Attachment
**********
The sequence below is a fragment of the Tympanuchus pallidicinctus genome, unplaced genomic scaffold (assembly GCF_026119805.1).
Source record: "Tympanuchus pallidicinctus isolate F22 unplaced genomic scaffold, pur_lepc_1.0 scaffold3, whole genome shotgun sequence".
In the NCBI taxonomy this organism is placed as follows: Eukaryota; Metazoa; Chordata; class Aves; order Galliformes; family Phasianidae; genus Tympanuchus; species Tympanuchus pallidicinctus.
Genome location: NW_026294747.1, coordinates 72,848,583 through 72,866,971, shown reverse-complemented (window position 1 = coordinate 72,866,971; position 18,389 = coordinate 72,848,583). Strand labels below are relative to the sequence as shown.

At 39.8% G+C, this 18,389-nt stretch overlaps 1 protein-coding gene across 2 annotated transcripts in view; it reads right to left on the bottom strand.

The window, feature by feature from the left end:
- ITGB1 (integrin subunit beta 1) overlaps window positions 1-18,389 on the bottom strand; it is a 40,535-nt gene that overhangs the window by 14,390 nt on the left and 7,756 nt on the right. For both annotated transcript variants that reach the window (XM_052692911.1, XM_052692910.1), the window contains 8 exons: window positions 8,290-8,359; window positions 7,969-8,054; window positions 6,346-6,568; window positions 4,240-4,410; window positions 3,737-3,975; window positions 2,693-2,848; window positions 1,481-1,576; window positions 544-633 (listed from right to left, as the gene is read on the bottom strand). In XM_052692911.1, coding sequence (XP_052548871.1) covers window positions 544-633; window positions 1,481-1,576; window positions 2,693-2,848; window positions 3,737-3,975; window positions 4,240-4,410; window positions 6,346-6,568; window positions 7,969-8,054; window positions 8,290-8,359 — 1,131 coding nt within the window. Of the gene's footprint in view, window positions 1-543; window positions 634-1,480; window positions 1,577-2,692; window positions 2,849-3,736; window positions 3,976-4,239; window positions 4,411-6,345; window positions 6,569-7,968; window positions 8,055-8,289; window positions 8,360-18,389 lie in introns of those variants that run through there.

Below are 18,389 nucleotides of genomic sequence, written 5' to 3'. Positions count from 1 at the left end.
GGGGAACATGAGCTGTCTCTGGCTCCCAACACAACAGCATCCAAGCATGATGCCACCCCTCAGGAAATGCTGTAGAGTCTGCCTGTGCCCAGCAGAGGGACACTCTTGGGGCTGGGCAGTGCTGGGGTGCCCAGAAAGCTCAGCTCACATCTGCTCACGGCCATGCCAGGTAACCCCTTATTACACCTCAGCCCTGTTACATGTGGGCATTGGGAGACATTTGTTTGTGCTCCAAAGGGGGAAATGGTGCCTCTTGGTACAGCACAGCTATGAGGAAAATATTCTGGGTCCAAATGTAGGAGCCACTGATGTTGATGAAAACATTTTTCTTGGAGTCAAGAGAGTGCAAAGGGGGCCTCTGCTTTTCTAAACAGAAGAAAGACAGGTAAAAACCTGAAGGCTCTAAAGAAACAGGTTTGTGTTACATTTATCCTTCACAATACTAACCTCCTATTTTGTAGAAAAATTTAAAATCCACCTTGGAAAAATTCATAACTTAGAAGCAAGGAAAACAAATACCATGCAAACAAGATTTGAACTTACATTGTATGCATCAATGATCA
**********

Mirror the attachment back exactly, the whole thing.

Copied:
The sequence below is a fragment of the Tympanuchus pallidicinctus genome, unplaced genomic scaffold (assembly GCF_026119805.1).
Source record: "Tympanuchus pallidicinctus isolate F22 unplaced genomic scaffold, pur_lepc_1.0 scaffold3, whole genome shotgun sequence".
In the NCBI taxonomy this organism is placed as follows: Eukaryota; Metazoa; Chordata; class Aves; order Galliformes; family Phasianidae; genus Tympanuchus; species Tympanuchus pallidicinctus.
Genome location: NW_026294747.1, coordinates 72,848,583 through 72,866,971, shown reverse-complemented (window position 1 = coordinate 72,866,971; position 18,389 = coordinate 72,848,583). Strand labels below are relative to the sequence as shown.

At 39.8% G+C, this 18,389-nt stretch overlaps 1 protein-coding gene across 2 annotated transcripts in view; it reads right to left on the bottom strand.

The window, feature by feature from the left end:
- ITGB1 (integrin subunit beta 1) overlaps window positions 1-18,389 on the bottom strand; it is a 40,535-nt gene that overhangs the window by 14,390 nt on the left and 7,756 nt on the right. For both annotated transcript variants that reach the window (XM_052692911.1, XM_052692910.1), the window contains 8 exons: window positions 8,290-8,359; window positions 7,969-8,054; window positions 6,346-6,568; window positions 4,240-4,410; window positions 3,737-3,975; window positions 2,693-2,848; window positions 1,481-1,576; window positions 544-633 (listed from right to left, as the gene is read on the bottom strand). In XM_052692911.1, coding sequence (XP_052548871.1) covers window positions 544-633; window positions 1,481-1,576; window positions 2,693-2,848; window positions 3,737-3,975; window positions 4,240-4,410; window positions 6,346-6,568; window positions 7,969-8,054; window positions 8,290-8,359 — 1,131 coding nt within the window. Of the gene's footprint in view, window positions 1-543; window positions 634-1,480; window positions 1,577-2,692; window positions 2,849-3,736; window positions 3,976-4,239; window positions 4,411-6,345; window positions 6,569-7,968; window positions 8,055-8,289; window positions 8,360-18,389 lie in introns of those variants that run through there.

Below are 18,389 nucleotides of genomic sequence, written 5' to 3'. Positions count from 1 at the left end.
GGGGAACATGAGCTGTCTCTGGCTCCCAACACAACAGCATCCAAGCATGATGCCACCCCTCAGGAAATGCTGTAGAGTCTGCCTGTGCCCAGCAGAGGGACACTCTTGGGGCTGGGCAGTGCTGGGGTGCCCAGAAAGCTCAGCTCACATCTGCTCACGGCCATGCCAGGTAACCCCTTATTACACCTCAGCCCTGTTACATGTGGGCATTGGGAGACATTTGTTTGTGCTCCAAAGGGGGAAATGGTGCCTCTTGGTACAGCACAGCTATGAGGAAAATATTCTGGGTCCAAATGTAGGAGCCACTGATGTTGATGAAAACATTTTTCTTGGAGTCAAGAGAGTGCAAAGGGGGCCTCTGCTTTTCTAAACAGAAGAAAGACAGGTAAAAACCTGAAGGCTCTAAAGAAACAGGTTTGTGTTACATTTATCCTTCACAATACTAACCTCCTATTTTGTAGAAAAATTTAAAATCCACCTTGGAAAAATTCATAACTTAGAAGCAAGGAAAACAAATACCATGCAAACAAGATTTGAACTTACATTGTATGCATCAATGATCA